It wasn’t until well into our journey that I realized the Alzheimer’s Association provides resources for all kinds of dementia, not just Alzheimer’s Disease. I wish I had known sooner, because they offer a multitude of online and live workshops as well as a telephone hotline.

Support groups are another wonderful resource I didn’t discover until well into the journey. Talking with people who understand what you’re going through is the such blessing! I learned something new and simply felt better after every meeting. The Alzheimer’s Association website or a local assisted living community can help you find a group.

Alzheimer’s Association website:

If you have suggestions about other resources you’ve found to be helpful, please share!

Looking for Diamonds in Dementia

During the worst of my father’s dementia, I longed for an easier, less stressful existence. There were many times I wanted to turn my back on the situation, but I was committed to him and his well-being, so walking away was not an option.

A story called “Acres of Diamonds” helped me through some of those tough times. In the story, a hard-working farmer, wishing for a leisurely life of riches, sold his farm so he could to go out and search for a diamond mine. The guy who bought the farm discovered that his newly-purchased land happened to contain one of the richest diamond mines on the continent. Without realizing it, the first man had owned acres of diamonds and walked away from riches beyond his imagination.

With that in mind, I constantly looked for and found diamonds in my dad’s dementia. Here are just a few.

• His illness opened doors for me to reconnect with relatives and family friends I hadn’t seen in years. Some the most meaningful support and encouragement I got during that time came from those people.

• Dad had always been busy working and had never told me much about his childhood. The forced slow-down of his illness created an opportunity for me to enjoy extended, one-on-one time with him when he could share those stories.

• In public situations when Dad’s testy behaviors could have caused people to react with annoyance or impatience, I was surprised by their compassion and willingness to help. Again and again, I was humbled and deeply touched by the kindness of strangers.

My challenge to you: Whatever difficulty you may be experiencing, look around and see what diamonds you can find right where you are.

Diet, Diabetes and Dementia

Researchers think Alzheimer’s may be a type of diabetes that effects the brain. I read an article in Readers Digest recently that said some scientists have even begun referring to Alzheimer’s as “Type 3 Diabetes.” In a nutshell, here’s what I understood from the article:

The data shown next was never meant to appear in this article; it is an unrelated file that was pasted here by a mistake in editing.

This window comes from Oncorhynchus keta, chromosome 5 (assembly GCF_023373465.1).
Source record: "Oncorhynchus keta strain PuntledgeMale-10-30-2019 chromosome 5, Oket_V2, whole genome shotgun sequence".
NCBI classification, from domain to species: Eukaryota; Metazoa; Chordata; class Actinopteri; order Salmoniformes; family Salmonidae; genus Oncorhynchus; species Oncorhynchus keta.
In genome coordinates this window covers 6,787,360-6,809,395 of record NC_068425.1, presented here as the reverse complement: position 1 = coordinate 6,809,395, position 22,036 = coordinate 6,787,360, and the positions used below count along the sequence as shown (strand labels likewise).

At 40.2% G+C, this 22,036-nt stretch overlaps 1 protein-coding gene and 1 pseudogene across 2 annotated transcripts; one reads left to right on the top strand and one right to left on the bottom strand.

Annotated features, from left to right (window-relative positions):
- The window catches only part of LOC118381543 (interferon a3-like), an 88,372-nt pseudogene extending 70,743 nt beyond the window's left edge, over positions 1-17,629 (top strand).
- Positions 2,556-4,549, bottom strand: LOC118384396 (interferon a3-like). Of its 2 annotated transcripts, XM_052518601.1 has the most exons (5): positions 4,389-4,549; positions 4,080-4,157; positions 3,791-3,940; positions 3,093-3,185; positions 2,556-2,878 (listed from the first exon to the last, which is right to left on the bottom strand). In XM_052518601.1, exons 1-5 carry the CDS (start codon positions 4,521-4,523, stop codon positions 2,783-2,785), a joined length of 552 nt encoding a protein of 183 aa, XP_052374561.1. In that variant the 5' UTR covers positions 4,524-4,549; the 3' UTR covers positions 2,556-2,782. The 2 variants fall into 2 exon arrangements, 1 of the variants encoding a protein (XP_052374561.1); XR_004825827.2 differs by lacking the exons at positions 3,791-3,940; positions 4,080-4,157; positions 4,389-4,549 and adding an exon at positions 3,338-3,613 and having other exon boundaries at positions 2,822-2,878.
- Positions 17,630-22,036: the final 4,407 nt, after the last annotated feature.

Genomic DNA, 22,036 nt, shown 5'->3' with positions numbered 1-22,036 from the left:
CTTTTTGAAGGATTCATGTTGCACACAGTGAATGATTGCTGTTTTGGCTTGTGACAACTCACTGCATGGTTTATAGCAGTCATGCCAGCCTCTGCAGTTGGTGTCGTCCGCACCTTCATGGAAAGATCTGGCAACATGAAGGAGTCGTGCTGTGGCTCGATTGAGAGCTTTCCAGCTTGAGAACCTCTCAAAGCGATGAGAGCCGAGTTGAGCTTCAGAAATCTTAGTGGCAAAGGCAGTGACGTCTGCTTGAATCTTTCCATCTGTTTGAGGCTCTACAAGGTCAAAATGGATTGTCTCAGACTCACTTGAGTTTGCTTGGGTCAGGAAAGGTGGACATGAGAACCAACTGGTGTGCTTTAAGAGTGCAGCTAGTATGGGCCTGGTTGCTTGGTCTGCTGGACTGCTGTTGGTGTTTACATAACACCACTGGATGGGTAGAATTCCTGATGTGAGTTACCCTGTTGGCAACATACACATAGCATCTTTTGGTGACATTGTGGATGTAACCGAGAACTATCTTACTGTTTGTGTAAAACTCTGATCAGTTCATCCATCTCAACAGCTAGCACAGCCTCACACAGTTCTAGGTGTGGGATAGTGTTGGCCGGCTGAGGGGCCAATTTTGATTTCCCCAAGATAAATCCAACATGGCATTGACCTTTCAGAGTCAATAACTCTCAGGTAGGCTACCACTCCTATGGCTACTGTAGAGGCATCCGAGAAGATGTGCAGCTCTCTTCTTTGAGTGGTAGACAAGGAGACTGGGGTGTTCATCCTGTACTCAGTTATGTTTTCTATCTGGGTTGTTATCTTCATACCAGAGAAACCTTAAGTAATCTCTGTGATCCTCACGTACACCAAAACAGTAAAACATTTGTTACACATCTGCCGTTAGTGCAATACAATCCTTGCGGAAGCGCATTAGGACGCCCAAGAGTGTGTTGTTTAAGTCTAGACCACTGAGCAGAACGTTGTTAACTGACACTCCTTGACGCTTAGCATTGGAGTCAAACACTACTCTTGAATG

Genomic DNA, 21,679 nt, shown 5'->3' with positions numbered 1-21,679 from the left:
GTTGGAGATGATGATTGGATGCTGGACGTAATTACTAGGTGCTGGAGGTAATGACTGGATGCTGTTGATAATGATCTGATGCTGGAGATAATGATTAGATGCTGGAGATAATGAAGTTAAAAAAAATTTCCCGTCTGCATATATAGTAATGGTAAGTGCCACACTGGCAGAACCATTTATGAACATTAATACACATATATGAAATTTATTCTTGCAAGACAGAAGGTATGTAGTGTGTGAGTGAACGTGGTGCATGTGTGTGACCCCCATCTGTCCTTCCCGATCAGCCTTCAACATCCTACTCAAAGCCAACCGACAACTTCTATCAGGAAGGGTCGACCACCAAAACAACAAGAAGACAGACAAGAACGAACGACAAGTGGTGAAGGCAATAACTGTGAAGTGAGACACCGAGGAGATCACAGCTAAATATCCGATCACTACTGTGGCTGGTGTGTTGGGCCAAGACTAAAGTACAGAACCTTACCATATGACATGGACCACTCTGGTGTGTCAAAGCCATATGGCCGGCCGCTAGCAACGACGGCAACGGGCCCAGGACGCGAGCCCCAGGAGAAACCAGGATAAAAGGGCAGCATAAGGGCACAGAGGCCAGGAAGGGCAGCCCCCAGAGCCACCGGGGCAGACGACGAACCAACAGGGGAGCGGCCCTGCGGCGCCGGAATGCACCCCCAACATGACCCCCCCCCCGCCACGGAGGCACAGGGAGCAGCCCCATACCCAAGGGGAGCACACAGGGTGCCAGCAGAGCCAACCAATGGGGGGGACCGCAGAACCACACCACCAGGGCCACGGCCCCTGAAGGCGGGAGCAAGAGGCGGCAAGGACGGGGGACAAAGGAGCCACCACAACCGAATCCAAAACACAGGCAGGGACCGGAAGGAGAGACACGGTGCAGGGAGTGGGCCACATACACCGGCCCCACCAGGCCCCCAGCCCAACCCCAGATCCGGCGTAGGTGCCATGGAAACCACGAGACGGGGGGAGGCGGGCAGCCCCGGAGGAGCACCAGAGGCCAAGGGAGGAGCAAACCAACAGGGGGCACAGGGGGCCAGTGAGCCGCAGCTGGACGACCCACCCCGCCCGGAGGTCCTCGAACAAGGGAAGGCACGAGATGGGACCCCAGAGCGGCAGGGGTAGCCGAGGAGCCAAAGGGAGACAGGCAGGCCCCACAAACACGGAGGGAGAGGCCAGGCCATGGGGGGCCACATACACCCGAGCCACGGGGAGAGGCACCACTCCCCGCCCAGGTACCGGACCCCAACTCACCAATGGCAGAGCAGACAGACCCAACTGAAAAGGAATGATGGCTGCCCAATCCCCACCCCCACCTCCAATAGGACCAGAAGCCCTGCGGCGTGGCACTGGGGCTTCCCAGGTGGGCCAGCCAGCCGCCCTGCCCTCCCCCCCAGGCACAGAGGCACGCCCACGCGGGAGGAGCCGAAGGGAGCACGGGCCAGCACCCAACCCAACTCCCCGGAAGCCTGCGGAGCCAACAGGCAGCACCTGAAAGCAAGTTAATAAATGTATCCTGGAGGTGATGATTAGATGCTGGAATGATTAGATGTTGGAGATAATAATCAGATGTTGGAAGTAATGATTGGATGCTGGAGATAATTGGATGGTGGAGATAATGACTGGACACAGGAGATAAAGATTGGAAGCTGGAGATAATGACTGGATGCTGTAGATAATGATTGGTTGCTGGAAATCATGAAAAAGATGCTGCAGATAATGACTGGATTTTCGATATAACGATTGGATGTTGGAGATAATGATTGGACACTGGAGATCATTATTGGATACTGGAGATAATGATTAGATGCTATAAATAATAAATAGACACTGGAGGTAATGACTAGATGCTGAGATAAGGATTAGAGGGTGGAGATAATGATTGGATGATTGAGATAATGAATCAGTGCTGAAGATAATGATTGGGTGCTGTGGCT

A diet that is consistently high in sugar and fat overstimulates insulin production. With so much insulin always floating around in the bloodstream, the body becomes less sensitive to it. As a result, the body requires more insulin to get the same amount of work done. This sets off a downward spiral which eventually overwhelms the insulin-producing organs to the point where they just can’t keep up, and you end up with an insulin deficiency.

Insulin is best known for controlling blood sugar levels, but that isn’t its only job. It’s also involved in brain signaling (sending information/instructions throughout the body), creation of new neural pathways (learning, understanding and remembering) and the general survival and function of the brain.

Researchers suspect that in some people, the downward spiral of insulin overload and insensitivity impairs the brain’s ability to think and form memories. Long term, if untreated, this can cause permanent neural damage. Possibly dementia. Or, as they’re calling it now, Type 3 Diabetes.

Apparently, research on this is still rather new, and scientists say insulin deficiency may be just “one of many” triggers of dementia. However, tests are being done to see if existing drugs for diabetes can improve dementia symptoms.

This information seems more useful for prevention than for a cure, but there is the possibility that in the early stages of dementia, dietary changes could slow the degenerative process. In any case, here’s yet another reason for us to clean up our diets.

. . . Although, I’m absolutely certain that homemade chocolate chip cookies are always good for you, regardless of sugar or fat content!

* The article I read in the February 2013 Readers Digest  was written by Bijal Trivedi and was called “Can You Eat Your Way to Dementia?” It first appeared in New Scientist, September 2012.